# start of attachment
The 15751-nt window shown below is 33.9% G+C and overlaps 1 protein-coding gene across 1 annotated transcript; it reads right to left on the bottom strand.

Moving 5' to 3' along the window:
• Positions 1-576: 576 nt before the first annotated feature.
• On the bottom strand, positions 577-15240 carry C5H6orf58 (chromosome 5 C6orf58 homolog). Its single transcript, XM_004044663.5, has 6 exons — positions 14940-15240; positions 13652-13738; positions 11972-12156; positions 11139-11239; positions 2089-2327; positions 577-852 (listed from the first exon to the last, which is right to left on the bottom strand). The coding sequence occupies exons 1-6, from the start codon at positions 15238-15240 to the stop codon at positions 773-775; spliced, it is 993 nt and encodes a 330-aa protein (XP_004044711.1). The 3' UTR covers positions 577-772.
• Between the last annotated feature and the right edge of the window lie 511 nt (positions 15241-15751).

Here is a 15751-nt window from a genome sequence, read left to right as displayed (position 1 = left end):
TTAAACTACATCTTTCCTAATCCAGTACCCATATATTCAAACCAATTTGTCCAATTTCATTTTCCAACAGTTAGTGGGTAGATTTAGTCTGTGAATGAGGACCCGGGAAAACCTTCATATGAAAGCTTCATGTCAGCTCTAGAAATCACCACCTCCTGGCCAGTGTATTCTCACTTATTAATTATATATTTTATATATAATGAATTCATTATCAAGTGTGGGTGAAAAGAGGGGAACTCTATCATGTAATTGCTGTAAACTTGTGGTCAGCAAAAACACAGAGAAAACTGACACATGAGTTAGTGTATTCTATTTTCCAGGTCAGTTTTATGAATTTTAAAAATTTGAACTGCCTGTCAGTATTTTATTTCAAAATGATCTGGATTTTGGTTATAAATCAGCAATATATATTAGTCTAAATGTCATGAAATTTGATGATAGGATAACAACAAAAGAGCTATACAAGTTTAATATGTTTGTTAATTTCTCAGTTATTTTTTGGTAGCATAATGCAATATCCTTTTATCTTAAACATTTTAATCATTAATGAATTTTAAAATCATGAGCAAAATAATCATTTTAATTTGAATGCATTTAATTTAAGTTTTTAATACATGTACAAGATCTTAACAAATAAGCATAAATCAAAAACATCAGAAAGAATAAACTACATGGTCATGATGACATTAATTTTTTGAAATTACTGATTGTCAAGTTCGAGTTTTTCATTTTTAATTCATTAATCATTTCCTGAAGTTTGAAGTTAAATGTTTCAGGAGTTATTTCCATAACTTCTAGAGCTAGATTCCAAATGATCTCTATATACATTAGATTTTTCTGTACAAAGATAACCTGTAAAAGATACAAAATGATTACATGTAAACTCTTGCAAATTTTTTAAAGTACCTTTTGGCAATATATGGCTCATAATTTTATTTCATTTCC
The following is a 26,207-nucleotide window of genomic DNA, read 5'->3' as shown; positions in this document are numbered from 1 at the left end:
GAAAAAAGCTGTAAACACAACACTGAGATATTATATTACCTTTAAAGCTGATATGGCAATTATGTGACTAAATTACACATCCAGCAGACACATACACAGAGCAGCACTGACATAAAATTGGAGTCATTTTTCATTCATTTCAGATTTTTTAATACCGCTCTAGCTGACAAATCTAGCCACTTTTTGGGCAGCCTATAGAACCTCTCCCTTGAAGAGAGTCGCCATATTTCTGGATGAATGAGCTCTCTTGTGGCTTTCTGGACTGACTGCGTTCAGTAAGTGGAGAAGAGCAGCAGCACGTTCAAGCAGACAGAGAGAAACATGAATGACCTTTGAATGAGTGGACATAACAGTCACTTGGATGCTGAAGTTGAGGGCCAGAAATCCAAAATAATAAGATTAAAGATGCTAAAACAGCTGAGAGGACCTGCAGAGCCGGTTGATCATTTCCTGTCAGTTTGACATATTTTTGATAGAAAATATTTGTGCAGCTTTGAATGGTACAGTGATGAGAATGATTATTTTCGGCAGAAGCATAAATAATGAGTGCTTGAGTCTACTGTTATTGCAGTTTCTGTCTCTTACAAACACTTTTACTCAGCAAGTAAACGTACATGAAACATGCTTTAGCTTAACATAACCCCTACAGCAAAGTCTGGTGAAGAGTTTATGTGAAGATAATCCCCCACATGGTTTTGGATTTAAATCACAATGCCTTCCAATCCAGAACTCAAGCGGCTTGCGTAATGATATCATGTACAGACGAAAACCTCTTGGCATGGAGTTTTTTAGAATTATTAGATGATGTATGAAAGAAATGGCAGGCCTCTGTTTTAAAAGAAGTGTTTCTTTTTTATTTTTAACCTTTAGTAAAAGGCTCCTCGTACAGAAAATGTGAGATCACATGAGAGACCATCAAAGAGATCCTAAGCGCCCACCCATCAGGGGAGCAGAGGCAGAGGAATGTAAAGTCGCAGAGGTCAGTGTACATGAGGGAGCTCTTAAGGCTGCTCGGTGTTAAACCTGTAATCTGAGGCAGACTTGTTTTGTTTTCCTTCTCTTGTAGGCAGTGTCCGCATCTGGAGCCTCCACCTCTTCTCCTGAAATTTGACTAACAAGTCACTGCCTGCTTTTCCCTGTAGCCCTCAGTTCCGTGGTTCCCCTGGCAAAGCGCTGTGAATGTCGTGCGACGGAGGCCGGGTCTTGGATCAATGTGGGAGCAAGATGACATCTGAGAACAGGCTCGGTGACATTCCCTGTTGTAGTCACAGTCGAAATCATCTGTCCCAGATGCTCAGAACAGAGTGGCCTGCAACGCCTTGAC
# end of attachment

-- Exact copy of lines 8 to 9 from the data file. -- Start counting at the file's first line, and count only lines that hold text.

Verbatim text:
The following is a 26,207-nucleotide window of genomic DNA, read 5'->3' as shown; positions in this document are numbered from 1 at the left end:
GAAAAAAGCTGTAAACACAACACTGAGATATTATATTACCTTTAAAGCTGATATGGCAATTATGTGACTAAATTACACATCCAGCAGACACATACACAGAGCAGCACTGACATAAAATTGGAGTCATTTTTCATTCATTTCAGATTTTTTAATACCGCTCTAGCTGACAAATCTAGCCACTTTTTGGGCAGCCTATAGAACCTCTCCCTTGAAGAGAGTCGCCATATTTCTGGATGAATGAGCTCTCTTGTGGCTTTCTGGACTGACTGCGTTCAGTAAGTGGAGAAGAGCAGCAGCACGTTCAAGCAGACAGAGAGAAACATGAATGACCTTTGAATGAGTGGACATAACAGTCACTTGGATGCTGAAGTTGAGGGCCAGAAATCCAAAATAATAAGATTAAAGATGCTAAAACAGCTGAGAGGACCTGCAGAGCCGGTTGATCATTTCCTGTCAGTTTGACATATTTTTGATAGAAAATATTTGTGCAGCTTTGAATGGTACAGTGATGAGAATGATTATTTTCGGCAGAAGCATAAATAATGAGTGCTTGAGTCTACTGTTATTGCAGTTTCTGTCTCTTACAAACACTTTTACTCAGCAAGTAAACGTACATGAAACATGCTTTAGCTTAACATAACCCCTACAGCAAAGTCTGGTGAAGAGTTTATGTGAAGATAATCCCCCACATGGTTTTGGATTTAAATCACAATGCCTTCCAATCCAGAACTCAAGCGGCTTGCGTAATGATATCATGTACAGACGAAAACCTCTTGGCATGGAGTTTTTTAGAATTATTAGATGATGTATGAAAGAAATGGCAGGCCTCTGTTTTAAAAGAAGTGTTTCTTTTTTATTTTTAACCTTTAGTAAAAGGCTCCTCGTACAGAAAATGTGAGATCACATGAGAGACCATCAAAGAGATCCTAAGCGCCCACCCATCAGGGGAGCAGAGGCAGAGGAATGTAAAGTCGCAGAGGTCAGTGTACATGAGGGAGCTCTTAAGGCTGCTCGGTGTTAAACCTGTAATCTGAGGCAGACTTGTTTTGTTTTCCTTCTCTTGTAGGCAGTGTCCGCATCTGGAGCCTCCACCTCTTCTCCTGAAATTTGACTAACAAGTCACTGCCTGCTTTTCCCTGTAGCCCTCAGTTCCGTGGTTCCCCTGGCAAAGCGCTGTGAATGTCGTGCGACGGAGGCCGGGTCTTGGATCAATGTGGGAGCAAGATGACATCTGAGAACAGGCTCGGTGACATTCCCTGTTGTAGTCACAGTCGAAATCATCTGTCCCAGATGCTCAGAACAGAGTGGCCTGCAACGCCTTGAC